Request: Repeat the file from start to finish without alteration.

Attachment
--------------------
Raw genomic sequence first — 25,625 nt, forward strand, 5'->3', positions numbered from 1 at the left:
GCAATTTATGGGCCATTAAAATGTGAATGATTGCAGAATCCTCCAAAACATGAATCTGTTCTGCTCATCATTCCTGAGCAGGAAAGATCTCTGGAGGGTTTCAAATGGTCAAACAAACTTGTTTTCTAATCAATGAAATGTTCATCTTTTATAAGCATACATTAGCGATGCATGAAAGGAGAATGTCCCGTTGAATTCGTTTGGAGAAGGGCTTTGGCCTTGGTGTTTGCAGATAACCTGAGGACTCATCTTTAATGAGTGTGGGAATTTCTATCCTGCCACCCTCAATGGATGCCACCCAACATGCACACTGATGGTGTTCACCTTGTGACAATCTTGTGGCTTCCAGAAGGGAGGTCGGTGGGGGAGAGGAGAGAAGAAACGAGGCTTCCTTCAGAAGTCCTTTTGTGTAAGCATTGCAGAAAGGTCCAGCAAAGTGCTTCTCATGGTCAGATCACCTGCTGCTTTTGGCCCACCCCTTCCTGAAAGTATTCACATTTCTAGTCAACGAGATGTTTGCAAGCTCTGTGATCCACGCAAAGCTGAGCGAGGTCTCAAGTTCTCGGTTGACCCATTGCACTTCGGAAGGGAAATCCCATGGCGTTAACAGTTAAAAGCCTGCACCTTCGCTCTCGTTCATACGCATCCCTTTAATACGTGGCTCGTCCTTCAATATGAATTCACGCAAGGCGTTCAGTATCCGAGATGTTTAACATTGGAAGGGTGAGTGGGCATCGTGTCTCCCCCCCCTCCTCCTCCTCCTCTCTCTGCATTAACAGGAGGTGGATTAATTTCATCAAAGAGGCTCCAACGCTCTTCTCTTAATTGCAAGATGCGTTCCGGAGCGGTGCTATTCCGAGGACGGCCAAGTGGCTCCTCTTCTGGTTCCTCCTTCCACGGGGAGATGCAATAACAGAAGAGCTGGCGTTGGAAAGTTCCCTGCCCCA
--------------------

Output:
Raw genomic sequence first — 25,625 nt, forward strand, 5'->3', positions numbered from 1 at the left:
GCAATTTATGGGCCATTAAAATGTGAATGATTGCAGAATCCTCCAAAACATGAATCTGTTCTGCTCATCATTCCTGAGCAGGAAAGATCTCTGGAGGGTTTCAAATGGTCAAACAAACTTGTTTTCTAATCAATGAAATGTTCATCTTTTATAAGCATACATTAGCGATGCATGAAAGGAGAATGTCCCGTTGAATTCGTTTGGAGAAGGGCTTTGGCCTTGGTGTTTGCAGATAACCTGAGGACTCATCTTTAATGAGTGTGGGAATTTCTATCCTGCCACCCTCAATGGATGCCACCCAACATGCACACTGATGGTGTTCACCTTGTGACAATCTTGTGGCTTCCAGAAGGGAGGTCGGTGGGGGAGAGGAGAGAAGAAACGAGGCTTCCTTCAGAAGTCCTTTTGTGTAAGCATTGCAGAAAGGTCCAGCAAAGTGCTTCTCATGGTCAGATCACCTGCTGCTTTTGGCCCACCCCTTCCTGAAAGTATTCACATTTCTAGTCAACGAGATGTTTGCAAGCTCTGTGATCCACGCAAAGCTGAGCGAGGTCTCAAGTTCTCGGTTGACCCATTGCACTTCGGAAGGGAAATCCCATGGCGTTAACAGTTAAAAGCCTGCACCTTCGCTCTCGTTCATACGCATCCCTTTAATACGTGGCTCGTCCTTCAATATGAATTCACGCAAGGCGTTCAGTATCCGAGATGTTTAACATTGGAAGGGTGAGTGGGCATCGTGTCTCCCCCCCCTCCTCCTCCTCCTCTCTCTGCATTAACAGGAGGTGGATTAATTTCATCAAAGAGGCTCCAACGCTCTTCTCTTAATTGCAAGATGCGTTCCGGAGCGGTGCTATTCCGAGGACGGCCAAGTGGCTCCTCTTCTGGTTCCTCCTTCCACGGGGAGATGCAATAACAGAAGAGCTGGCGTTGGAAAGTTCCCTGCCCCA